Password hash salt


#1

Is there a built-in Lucee function for creating passwords with hash salt, etc? I’ve found a few examples that are a few years old.

I don’t want to reinvent the wheel. What would you recommend for best practice password security? Thanks again.


#2

Hashing a password with a salt can be as simple as:

hash( input=password & userID, algorithm='SHA-512', numIterations=1000 )

In that case, the userID is used as a salt for the password so a single lookup table couldn’t be created for your entire database. I’d recommend using a library like bcrypt. If you’re using the ColdBox framework, all you need is:

install bcrypt

And then

var hashedPassword = getInstance( "BCrypt@BCrypt" ).hashPassword( plaintextPassword );

You can still use same library outside a framework, it’s just more trouble.


#3

Bcrypt also has salting built-in so you don’t need to add your own.

If you’re not using ColdBox then the cfpassphrase library provides a nice wrapper for bcrypt, along with a couple of other algorithms.


#4

Bcrypt also has salting built-in so you don’t need to add your own.

Small caveat for salting with bCrypt, if you do end up using a salt anyway, you need to add it AFTER the user provided string.

The way bCrypt does encryption only the first 72 characters are relevant. If your salt is 72 characters long all users will end up with the same encrypted value.

Ref: https://stackoverflow.com/a/6180209/70424


#5

Time for hash to support bcrypt?


#6

I’ll add that for storing passwords in a database, I’d also encrypt() the hashed/bCrypt result with a strong cipher block mode, like AES/CBC/PKCS5Padding. I store mine triple encrypted using three different keys and algorithms.

See https://github.com/ddspringle/framework-one-secure-auth for this and additional security considerations and examples (code and concepts can be applied to any application or framework - this just happens to use fw/1).

More details on the how and why the techniques demonstrated in that code are used can be gleaned from the cfdocs security guide at https://cfdocs.org/security - specifically the ‘code security’ sections (scroll down to the bottom of that doc for links to obfuscation, encryption, authentication and session management).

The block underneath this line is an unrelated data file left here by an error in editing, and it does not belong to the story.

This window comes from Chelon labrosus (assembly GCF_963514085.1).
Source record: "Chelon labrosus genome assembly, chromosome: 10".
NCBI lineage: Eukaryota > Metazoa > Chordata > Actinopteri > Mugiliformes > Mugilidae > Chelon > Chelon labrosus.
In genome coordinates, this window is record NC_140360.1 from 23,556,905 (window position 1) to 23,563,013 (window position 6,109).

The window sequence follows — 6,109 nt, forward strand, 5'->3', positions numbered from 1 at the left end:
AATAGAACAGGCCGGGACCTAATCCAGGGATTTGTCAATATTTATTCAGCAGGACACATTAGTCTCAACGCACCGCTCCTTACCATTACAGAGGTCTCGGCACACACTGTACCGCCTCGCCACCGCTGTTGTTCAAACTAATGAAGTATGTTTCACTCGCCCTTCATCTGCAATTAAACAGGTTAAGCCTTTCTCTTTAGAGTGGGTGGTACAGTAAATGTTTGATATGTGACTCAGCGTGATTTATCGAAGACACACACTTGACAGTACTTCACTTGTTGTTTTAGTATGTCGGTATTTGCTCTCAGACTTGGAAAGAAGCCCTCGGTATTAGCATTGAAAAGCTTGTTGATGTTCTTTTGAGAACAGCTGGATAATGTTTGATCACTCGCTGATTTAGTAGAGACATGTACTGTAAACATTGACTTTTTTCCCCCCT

As a side note, good to see CFML devs thinking about security!

HTH

– Denny


#7

Thank everyone for this very helpful information. I do have a question that I have been thinking about.

The passwords would be stored in a database. They would be created and retrieved with lucee. But they may also be retrieved and created through other api or micro services that would be written in node or python.

What would be the best approach for password security considering that the passwords are stored in a database . most likley postgres and need to be usable by python and nodejs authenticating then as well ? Would using the strategies above be comparable with other languages?


#8

Most hashing algorithms are standard across platforms. i.e. the MD5 hash of a given string is identical regardless of where or how you hashed it. That said, I’m not positive about Bcrypt (which is really the Java library JCrypt, I think). I’m pretty sure it uses a high number of iterations of blowfish encryption (it’s not technically a hash, per se) with an auto-generated salt. I’m not sure if other implementations of BCrypt follow the exact same recipe. You can always roll your own process with a common hashing algorithm, like 10,000 hashes with SHA-512 or something, but keep in mind the idea is that the “work factor” is slow enough to help prevent the feasibility of brute force attacks, but not too slow that it makes your website logins unbearable.

Another suggestion is that you funnel all your authentication logic through a web server you expose, written in CFML, and all your Python or Node.js uses your API to authenticate users. That will allow you to massage the actual storage in the future and keep you from having to write the same routines over and over in each language.


#9

The same can be said for encryption algorithms in that they are pretty standardized across platforms - so as long as you are using encryption that Node and Python have support for, say AES/CBC/PKCS5Padding, then it shouldn’t cause any issues for you.